Click here for park rules.


April 16, 2008

YELM AREA HOME FEATURED IN COSTCO CONNECTION MAGAZINE

A Yelm area home featured in Cosco Connection Magazine

see page 30
TREEHOUSES FOR THE UPWARDLY MOBILE

Treehouses add to the value and charm of your property.
For more information:
Treehouses.org
Treehouses.com

The company that built the Yelm Treehouses is Seattle-based Treehouse Workshop.


April 15, 2008

YELM LIBRARY HOSTS “OUR PAST – OUR PRESENT” TOMORROW



Yelm Timberland Regional Library

Photo courtesy of Yelm-based photographer Guustaaf Damave

Wednesday, April 16
Our Past, Our Present: Share Your Memories on video for city archives
Elders of the community are invited to join in a conversation about their life experiences at school, on the farm, with pets, in Yelmand more. Members of the Yelm Historical Society will facilitate. This session will be videotaped as a resource for present and future generations.
3 – 4:30 PM


April 14, 2008

DO WE KNOW WHAT IS IN YELM’S DRINKING WATER?

This recent news has raised alarm bells in cities all across the USA as reported in The Olympian on March 17th:
“A five-month inquiry by the AP National Investigative Team found that many communities do not test for the presence of drugs in drinking water, and those that do often fail to tell customers that they have found trace amounts of medications, including antibiotics, anti-convulsants, mood stabilizers and sex hormones. The stories also detailed the growing concerns among scientists that such pollution is adversely affecting wildlife and might be threatening human health.”

This was further highlighted on March 21st when “Gov. [Colorado] Bill Ritter declared a state of emergency in Alamosa in the wake of an outbreak of salmonella directly linked to the town’s tap water, quoting Denver’s ABC affiliate.

Then this news from the Fluoride Action Network:
*HEALTH IMPLICATIONS OF FLUORIDE IN YOUR DRINKING WATER*
This quick Fluoride Action Network video shows us some of the major concerns of fluoride in drinking water. Check out the warning label on your toothpaste tube. It notes that the amount of fluoride in a single brushing (.25 mg) should not be swallowed, and if so, the label says you should contact a Poison Control Center. Interestingly, that’s the same amount that’s in an average glass of tap water.”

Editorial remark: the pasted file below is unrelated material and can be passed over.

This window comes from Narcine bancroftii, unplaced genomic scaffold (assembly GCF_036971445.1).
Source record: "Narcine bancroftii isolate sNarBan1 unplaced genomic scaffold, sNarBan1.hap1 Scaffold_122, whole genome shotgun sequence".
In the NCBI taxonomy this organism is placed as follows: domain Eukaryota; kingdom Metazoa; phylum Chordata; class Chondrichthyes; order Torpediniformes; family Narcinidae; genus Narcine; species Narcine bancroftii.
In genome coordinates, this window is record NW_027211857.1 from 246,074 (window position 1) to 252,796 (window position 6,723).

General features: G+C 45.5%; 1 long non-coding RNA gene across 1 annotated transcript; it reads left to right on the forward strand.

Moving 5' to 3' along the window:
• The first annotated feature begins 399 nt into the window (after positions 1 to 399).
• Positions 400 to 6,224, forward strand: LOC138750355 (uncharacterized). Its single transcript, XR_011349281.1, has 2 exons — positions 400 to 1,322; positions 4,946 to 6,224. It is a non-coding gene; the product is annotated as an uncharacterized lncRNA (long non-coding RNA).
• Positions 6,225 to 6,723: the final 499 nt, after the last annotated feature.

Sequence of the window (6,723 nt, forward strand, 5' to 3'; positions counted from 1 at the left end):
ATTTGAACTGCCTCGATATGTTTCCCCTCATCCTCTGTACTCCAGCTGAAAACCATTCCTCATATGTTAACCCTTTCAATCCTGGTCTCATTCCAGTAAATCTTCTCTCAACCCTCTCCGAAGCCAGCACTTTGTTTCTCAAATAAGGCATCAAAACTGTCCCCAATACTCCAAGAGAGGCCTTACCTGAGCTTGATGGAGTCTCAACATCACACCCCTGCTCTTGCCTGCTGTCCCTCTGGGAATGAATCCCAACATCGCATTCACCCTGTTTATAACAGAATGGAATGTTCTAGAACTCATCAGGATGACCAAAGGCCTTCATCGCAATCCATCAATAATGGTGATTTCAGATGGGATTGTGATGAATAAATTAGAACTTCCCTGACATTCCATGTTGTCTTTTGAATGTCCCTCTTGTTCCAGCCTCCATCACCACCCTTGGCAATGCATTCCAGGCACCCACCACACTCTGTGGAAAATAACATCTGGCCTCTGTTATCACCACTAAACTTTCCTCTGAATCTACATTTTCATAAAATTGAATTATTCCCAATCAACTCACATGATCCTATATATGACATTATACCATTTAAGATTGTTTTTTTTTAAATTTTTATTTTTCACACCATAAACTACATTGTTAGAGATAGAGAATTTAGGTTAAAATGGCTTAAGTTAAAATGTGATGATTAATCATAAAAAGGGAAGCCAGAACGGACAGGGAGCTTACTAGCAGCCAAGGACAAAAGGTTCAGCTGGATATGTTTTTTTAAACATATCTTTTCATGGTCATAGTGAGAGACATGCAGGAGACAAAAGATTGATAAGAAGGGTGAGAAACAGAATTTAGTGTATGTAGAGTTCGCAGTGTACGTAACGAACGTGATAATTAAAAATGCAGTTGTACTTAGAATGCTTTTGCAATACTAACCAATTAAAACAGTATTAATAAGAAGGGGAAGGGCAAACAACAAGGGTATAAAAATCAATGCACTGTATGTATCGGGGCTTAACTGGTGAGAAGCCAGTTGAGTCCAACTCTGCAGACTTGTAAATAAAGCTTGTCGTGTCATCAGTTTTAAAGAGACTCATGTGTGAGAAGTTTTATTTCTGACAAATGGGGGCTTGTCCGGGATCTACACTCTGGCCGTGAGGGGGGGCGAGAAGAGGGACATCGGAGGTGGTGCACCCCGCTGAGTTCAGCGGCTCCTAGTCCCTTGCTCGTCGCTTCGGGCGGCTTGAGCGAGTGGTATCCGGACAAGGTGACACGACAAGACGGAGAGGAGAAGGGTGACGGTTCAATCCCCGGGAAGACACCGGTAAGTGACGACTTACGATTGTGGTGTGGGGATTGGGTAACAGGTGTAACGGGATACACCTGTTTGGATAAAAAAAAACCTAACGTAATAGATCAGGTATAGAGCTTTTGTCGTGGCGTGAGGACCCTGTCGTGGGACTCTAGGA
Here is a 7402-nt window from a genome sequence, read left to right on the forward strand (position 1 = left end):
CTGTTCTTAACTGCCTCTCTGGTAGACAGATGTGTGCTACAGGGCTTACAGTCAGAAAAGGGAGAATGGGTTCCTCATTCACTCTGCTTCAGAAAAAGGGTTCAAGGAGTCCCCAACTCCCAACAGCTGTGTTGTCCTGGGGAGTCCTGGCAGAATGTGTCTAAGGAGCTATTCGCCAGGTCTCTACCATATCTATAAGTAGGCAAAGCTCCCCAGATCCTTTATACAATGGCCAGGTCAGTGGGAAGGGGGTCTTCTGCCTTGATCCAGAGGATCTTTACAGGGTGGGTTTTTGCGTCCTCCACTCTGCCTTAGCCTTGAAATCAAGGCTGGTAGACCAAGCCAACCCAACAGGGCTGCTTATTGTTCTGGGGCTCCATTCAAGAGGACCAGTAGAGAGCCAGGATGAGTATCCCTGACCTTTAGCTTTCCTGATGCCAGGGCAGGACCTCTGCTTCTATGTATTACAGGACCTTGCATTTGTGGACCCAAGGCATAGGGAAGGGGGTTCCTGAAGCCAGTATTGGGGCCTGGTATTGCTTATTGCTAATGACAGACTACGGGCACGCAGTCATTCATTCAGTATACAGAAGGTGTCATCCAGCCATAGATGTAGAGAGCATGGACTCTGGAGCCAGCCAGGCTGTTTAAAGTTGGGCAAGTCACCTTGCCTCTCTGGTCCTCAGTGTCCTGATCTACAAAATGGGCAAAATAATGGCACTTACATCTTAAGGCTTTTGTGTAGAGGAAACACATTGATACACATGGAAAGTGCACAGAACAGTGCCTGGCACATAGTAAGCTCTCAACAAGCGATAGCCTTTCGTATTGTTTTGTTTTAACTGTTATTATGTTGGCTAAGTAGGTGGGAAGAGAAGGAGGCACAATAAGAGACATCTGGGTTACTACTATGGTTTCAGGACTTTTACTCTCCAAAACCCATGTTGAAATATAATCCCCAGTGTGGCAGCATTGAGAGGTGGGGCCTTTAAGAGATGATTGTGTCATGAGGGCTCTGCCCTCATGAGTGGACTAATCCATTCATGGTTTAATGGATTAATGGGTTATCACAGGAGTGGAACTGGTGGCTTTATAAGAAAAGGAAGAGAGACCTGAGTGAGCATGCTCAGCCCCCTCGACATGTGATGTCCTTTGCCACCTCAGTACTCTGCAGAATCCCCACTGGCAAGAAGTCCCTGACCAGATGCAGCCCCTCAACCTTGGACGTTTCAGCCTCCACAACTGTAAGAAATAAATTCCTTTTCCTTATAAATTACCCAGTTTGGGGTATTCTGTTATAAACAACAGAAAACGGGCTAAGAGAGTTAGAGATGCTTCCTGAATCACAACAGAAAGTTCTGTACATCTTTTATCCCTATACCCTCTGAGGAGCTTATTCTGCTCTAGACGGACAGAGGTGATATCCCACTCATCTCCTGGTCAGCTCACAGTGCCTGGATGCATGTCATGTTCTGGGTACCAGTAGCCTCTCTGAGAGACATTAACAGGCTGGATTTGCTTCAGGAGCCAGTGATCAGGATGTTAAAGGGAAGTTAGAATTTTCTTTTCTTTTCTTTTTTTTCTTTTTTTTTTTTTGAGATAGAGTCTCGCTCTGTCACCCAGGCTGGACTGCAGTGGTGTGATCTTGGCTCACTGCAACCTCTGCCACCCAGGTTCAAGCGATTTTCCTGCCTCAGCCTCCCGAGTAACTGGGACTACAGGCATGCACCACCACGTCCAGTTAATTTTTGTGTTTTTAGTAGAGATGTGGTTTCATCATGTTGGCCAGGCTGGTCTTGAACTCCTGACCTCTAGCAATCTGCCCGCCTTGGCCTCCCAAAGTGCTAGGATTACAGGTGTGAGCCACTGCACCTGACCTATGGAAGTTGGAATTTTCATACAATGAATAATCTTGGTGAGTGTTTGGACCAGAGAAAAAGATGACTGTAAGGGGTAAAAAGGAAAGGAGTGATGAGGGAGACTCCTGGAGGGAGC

Even locally owned & operated Yelm Earthworm and Castings Farm raised this issue in their March Newsletter:

“An Inconvenient Truth II

In previous newsletters, we have addressed how toxic chemicals and metals ever present in our food, water, and environment are detrimental to our health, and the health of the world and all of its inhabitants. In a new and highly documented book by Mark Schapiro entitled /Exposed The Toxic Chemistry of Everyday Products and Whats at Stake for American Power/, Mr. Schapiro points out there is much more at stake for Americans. For them, the Inconvenient Truth II is about to get much more inconvenient.

Today, the AP reports, “A White House task force that was supposed to devise a federal plan to research the issue of pharmaceuticals in drinking water has missed its deadline and failed to produce mandated reports and recommendations for coordination among numerous federal agencies.”

AND, TAKE A LOOK AT THE DRUGS FOUND IN 28 USA WATERSHEDS, FROM NEWSVINE.

SHOULDN’T WE KNOW WHAT IS IN YELM’S DRINKING WATER?
EVEN IF YOU OWN A WELL, HAVE IT TESTED ANNUALLY.
IF YOU DRINK WATER IN YELM’S RESTAURANTS, DON’T YOU WANT TO KNOW WHAT IS IN IT?

WHAT DO YOU SAY?


April 13, 2008

MAYOR HARDING SAYS BY-PASS CONSTRUCTION TO BE BUILT WITH LEFTOVER R-O-W FUNDS NEXT YEAR — SOMEONE NEEDS TO ASK THE LOCATION OF THE FUNDS IN THE STATE TRANSPORTATION BUDGET — AS THE BYPASS REMAINS UNFUNDED!


THE HONORABLE MAYOR RON HARDING